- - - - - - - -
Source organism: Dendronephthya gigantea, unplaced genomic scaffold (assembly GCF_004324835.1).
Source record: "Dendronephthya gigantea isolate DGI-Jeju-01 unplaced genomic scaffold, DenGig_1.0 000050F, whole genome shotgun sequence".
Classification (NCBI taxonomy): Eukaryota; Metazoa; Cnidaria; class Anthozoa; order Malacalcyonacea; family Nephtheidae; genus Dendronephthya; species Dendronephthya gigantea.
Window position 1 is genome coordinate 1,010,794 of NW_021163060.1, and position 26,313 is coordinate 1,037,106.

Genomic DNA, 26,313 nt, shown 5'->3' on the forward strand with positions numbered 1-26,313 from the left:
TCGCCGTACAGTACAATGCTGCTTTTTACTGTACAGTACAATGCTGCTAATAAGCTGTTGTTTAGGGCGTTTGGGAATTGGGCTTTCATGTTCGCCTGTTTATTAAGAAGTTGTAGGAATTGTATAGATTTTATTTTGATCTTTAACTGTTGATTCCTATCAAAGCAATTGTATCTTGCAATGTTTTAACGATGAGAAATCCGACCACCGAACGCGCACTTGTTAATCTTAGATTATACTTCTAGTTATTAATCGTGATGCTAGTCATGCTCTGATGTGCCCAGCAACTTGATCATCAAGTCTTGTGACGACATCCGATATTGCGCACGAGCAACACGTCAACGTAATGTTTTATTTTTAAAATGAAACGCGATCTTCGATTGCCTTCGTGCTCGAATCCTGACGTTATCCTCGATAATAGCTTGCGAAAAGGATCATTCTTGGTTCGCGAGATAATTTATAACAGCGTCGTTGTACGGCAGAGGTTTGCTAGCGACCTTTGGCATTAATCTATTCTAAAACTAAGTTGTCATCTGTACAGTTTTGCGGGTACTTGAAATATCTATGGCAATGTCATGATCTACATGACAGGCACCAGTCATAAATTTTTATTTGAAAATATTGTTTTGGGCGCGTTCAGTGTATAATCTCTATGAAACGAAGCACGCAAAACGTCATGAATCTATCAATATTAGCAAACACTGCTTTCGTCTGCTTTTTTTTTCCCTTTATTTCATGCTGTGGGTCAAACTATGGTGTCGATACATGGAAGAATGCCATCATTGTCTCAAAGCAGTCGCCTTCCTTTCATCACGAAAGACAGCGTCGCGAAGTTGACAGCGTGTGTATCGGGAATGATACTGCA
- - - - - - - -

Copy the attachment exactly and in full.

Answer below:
Source organism: Dendronephthya gigantea, unplaced genomic scaffold (assembly GCF_004324835.1).
Source record: "Dendronephthya gigantea isolate DGI-Jeju-01 unplaced genomic scaffold, DenGig_1.0 000050F, whole genome shotgun sequence".
Classification (NCBI taxonomy): Eukaryota; Metazoa; Cnidaria; class Anthozoa; order Malacalcyonacea; family Nephtheidae; genus Dendronephthya; species Dendronephthya gigantea.
Window position 1 is genome coordinate 1,010,794 of NW_021163060.1, and position 26,313 is coordinate 1,037,106.

Genomic DNA, 26,313 nt, shown 5'->3' on the forward strand with positions numbered 1-26,313 from the left:
TCGCCGTACAGTACAATGCTGCTTTTTACTGTACAGTACAATGCTGCTAATAAGCTGTTGTTTAGGGCGTTTGGGAATTGGGCTTTCATGTTCGCCTGTTTATTAAGAAGTTGTAGGAATTGTATAGATTTTATTTTGATCTTTAACTGTTGATTCCTATCAAAGCAATTGTATCTTGCAATGTTTTAACGATGAGAAATCCGACCACCGAACGCGCACTTGTTAATCTTAGATTATACTTCTAGTTATTAATCGTGATGCTAGTCATGCTCTGATGTGCCCAGCAACTTGATCATCAAGTCTTGTGACGACATCCGATATTGCGCACGAGCAACACGTCAACGTAATGTTTTATTTTTAAAATGAAACGCGATCTTCGATTGCCTTCGTGCTCGAATCCTGACGTTATCCTCGATAATAGCTTGCGAAAAGGATCATTCTTGGTTCGCGAGATAATTTATAACAGCGTCGTTGTACGGCAGAGGTTTGCTAGCGACCTTTGGCATTAATCTATTCTAAAACTAAGTTGTCATCTGTACAGTTTTGCGGGTACTTGAAATATCTATGGCAATGTCATGATCTACATGACAGGCACCAGTCATAAATTTTTATTTGAAAATATTGTTTTGGGCGCGTTCAGTGTATAATCTCTATGAAACGAAGCACGCAAAACGTCATGAATCTATCAATATTAGCAAACACTGCTTTCGTCTGCTTTTTTTTTCCCTTTATTTCATGCTGTGGGTCAAACTATGGTGTCGATACATGGAAGAATGCCATCATTGTCTCAAAGCAGTCGCCTTCCTTTCATCACGAAAGACAGCGTCGCGAAGTTGACAGCGTGTGTATCGGGAATGATACTGCA